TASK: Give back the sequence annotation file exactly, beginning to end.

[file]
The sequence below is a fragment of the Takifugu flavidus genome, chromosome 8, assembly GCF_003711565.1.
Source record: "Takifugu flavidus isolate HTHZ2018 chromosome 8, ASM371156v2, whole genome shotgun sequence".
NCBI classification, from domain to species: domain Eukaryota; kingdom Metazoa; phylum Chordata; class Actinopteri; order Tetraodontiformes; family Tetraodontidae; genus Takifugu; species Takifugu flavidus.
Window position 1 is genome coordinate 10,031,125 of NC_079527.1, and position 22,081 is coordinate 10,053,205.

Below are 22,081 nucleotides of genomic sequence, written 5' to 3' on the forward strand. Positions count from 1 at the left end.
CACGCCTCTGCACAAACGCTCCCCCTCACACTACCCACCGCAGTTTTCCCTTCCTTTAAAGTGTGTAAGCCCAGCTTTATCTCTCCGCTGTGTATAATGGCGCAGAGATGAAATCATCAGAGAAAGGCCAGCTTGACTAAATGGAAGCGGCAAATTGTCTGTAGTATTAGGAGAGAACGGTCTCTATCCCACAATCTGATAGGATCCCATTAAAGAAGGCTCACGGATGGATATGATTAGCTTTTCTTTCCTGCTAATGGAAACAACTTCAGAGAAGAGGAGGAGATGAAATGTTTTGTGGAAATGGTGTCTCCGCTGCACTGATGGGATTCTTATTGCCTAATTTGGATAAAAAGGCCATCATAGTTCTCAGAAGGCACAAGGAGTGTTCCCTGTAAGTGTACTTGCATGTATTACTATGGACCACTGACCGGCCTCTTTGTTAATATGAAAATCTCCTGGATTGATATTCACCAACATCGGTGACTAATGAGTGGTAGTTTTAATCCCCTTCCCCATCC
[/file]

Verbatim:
The sequence below is a fragment of the Takifugu flavidus genome, chromosome 8, assembly GCF_003711565.1.
Source record: "Takifugu flavidus isolate HTHZ2018 chromosome 8, ASM371156v2, whole genome shotgun sequence".
NCBI classification, from domain to species: domain Eukaryota; kingdom Metazoa; phylum Chordata; class Actinopteri; order Tetraodontiformes; family Tetraodontidae; genus Takifugu; species Takifugu flavidus.
Window position 1 is genome coordinate 10,031,125 of NC_079527.1, and position 22,081 is coordinate 10,053,205.

Below are 22,081 nucleotides of genomic sequence, written 5' to 3' on the forward strand. Positions count from 1 at the left end.
CACGCCTCTGCACAAACGCTCCCCCTCACACTACCCACCGCAGTTTTCCCTTCCTTTAAAGTGTGTAAGCCCAGCTTTATCTCTCCGCTGTGTATAATGGCGCAGAGATGAAATCATCAGAGAAAGGCCAGCTTGACTAAATGGAAGCGGCAAATTGTCTGTAGTATTAGGAGAGAACGGTCTCTATCCCACAATCTGATAGGATCCCATTAAAGAAGGCTCACGGATGGATATGATTAGCTTTTCTTTCCTGCTAATGGAAACAACTTCAGAGAAGAGGAGGAGATGAAATGTTTTGTGGAAATGGTGTCTCCGCTGCACTGATGGGATTCTTATTGCCTAATTTGGATAAAAAGGCCATCATAGTTCTCAGAAGGCACAAGGAGTGTTCCCTGTAAGTGTACTTGCATGTATTACTATGGACCACTGACCGGCCTCTTTGTTAATATGAAAATCTCCTGGATTGATATTCACCAACATCGGTGACTAATGAGTGGTAGTTTTAATCCCCTTCCCCATCC